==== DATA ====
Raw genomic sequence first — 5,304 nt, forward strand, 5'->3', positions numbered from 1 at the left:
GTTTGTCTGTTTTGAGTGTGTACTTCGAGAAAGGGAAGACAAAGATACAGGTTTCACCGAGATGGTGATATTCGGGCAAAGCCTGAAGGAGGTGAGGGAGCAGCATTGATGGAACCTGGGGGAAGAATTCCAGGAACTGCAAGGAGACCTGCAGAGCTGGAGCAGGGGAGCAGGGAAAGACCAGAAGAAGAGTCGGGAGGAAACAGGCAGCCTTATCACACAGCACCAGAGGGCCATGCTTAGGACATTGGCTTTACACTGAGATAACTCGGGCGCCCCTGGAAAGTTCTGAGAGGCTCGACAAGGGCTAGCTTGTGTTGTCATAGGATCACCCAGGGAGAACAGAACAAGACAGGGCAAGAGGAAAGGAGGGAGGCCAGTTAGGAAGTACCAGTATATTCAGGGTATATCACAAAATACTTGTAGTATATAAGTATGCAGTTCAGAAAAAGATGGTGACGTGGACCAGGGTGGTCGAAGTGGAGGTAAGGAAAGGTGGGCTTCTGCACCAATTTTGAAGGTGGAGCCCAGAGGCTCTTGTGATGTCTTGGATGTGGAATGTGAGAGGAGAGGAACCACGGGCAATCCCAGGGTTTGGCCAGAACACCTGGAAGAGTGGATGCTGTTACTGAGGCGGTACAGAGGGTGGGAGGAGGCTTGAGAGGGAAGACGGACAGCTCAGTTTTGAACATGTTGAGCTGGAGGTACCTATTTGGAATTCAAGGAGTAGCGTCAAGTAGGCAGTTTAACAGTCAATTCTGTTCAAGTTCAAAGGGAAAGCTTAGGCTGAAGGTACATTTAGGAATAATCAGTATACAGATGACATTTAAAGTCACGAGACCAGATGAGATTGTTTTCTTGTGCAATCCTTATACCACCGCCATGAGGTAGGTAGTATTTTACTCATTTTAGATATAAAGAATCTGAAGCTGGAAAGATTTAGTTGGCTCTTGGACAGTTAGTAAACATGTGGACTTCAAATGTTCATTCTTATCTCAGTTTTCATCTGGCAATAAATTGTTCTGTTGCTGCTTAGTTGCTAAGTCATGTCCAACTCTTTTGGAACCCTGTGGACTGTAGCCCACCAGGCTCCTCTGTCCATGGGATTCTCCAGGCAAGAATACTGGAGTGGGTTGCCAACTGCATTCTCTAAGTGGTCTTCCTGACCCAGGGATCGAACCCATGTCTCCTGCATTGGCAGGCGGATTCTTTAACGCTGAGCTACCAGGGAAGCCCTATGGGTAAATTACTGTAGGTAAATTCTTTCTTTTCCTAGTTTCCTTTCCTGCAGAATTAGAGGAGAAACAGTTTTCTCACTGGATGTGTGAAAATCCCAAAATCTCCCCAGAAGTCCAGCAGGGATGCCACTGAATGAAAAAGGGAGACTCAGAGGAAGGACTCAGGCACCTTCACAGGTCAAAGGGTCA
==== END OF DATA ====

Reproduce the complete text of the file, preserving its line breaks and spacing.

Raw genomic sequence first — 5,304 nt, forward strand, 5'->3', positions numbered from 1 at the left:
GTTTGTCTGTTTTGAGTGTGTACTTCGAGAAAGGGAAGACAAAGATACAGGTTTCACCGAGATGGTGATATTCGGGCAAAGCCTGAAGGAGGTGAGGGAGCAGCATTGATGGAACCTGGGGGAAGAATTCCAGGAACTGCAAGGAGACCTGCAGAGCTGGAGCAGGGGAGCAGGGAAAGACCAGAAGAAGAGTCGGGAGGAAACAGGCAGCCTTATCACACAGCACCAGAGGGCCATGCTTAGGACATTGGCTTTACACTGAGATAACTCGGGCGCCCCTGGAAAGTTCTGAGAGGCTCGACAAGGGCTAGCTTGTGTTGTCATAGGATCACCCAGGGAGAACAGAACAAGACAGGGCAAGAGGAAAGGAGGGAGGCCAGTTAGGAAGTACCAGTATATTCAGGGTATATCACAAAATACTTGTAGTATATAAGTATGCAGTTCAGAAAAAGATGGTGACGTGGACCAGGGTGGTCGAAGTGGAGGTAAGGAAAGGTGGGCTTCTGCACCAATTTTGAAGGTGGAGCCCAGAGGCTCTTGTGATGTCTTGGATGTGGAATGTGAGAGGAGAGGAACCACGGGCAATCCCAGGGTTTGGCCAGAACACCTGGAAGAGTGGATGCTGTTACTGAGGCGGTACAGAGGGTGGGAGGAGGCTTGAGAGGGAAGACGGACAGCTCAGTTTTGAACATGTTGAGCTGGAGGTACCTATTTGGAATTCAAGGAGTAGCGTCAAGTAGGCAGTTTAACAGTCAATTCTGTTCAAGTTCAAAGGGAAAGCTTAGGCTGAAGGTACATTTAGGAATAATCAGTATACAGATGACATTTAAAGTCACGAGACCAGATGAGATTGTTTTCTTGTGCAATCCTTATACCACCGCCATGAGGTAGGTAGTATTTTACTCATTTTAGATATAAAGAATCTGAAGCTGGAAAGATTTAGTTGGCTCTTGGACAGTTAGTAAACATGTGGACTTCAAATGTTCATTCTTATCTCAGTTTTCATCTGGCAATAAATTGTTCTGTTGCTGCTTAGTTGCTAAGTCATGTCCAACTCTTTTGGAACCCTGTGGACTGTAGCCCACCAGGCTCCTCTGTCCATGGGATTCTCCAGGCAAGAATACTGGAGTGGGTTGCCAACTGCATTCTCTAAGTGGTCTTCCTGACCCAGGGATCGAACCCATGTCTCCTGCATTGGCAGGCGGATTCTTTAACGCTGAGCTACCAGGGAAGCCCTATGGGTAAATTACTGTAGGTAAATTCTTTCTTTTCCTAGTTTCCTTTCCTGCAGAATTAGAGGAGAAACAGTTTTCTCACTGGATGTGTGAAAATCCCAAAATCTCCCCAGAAGTCCAGCAGGGATGCCACTGAATGAAAAAGGGAGACTCAGAGGAAGGACTCAGGCACCTTCACAGGTCAAAGGGTCA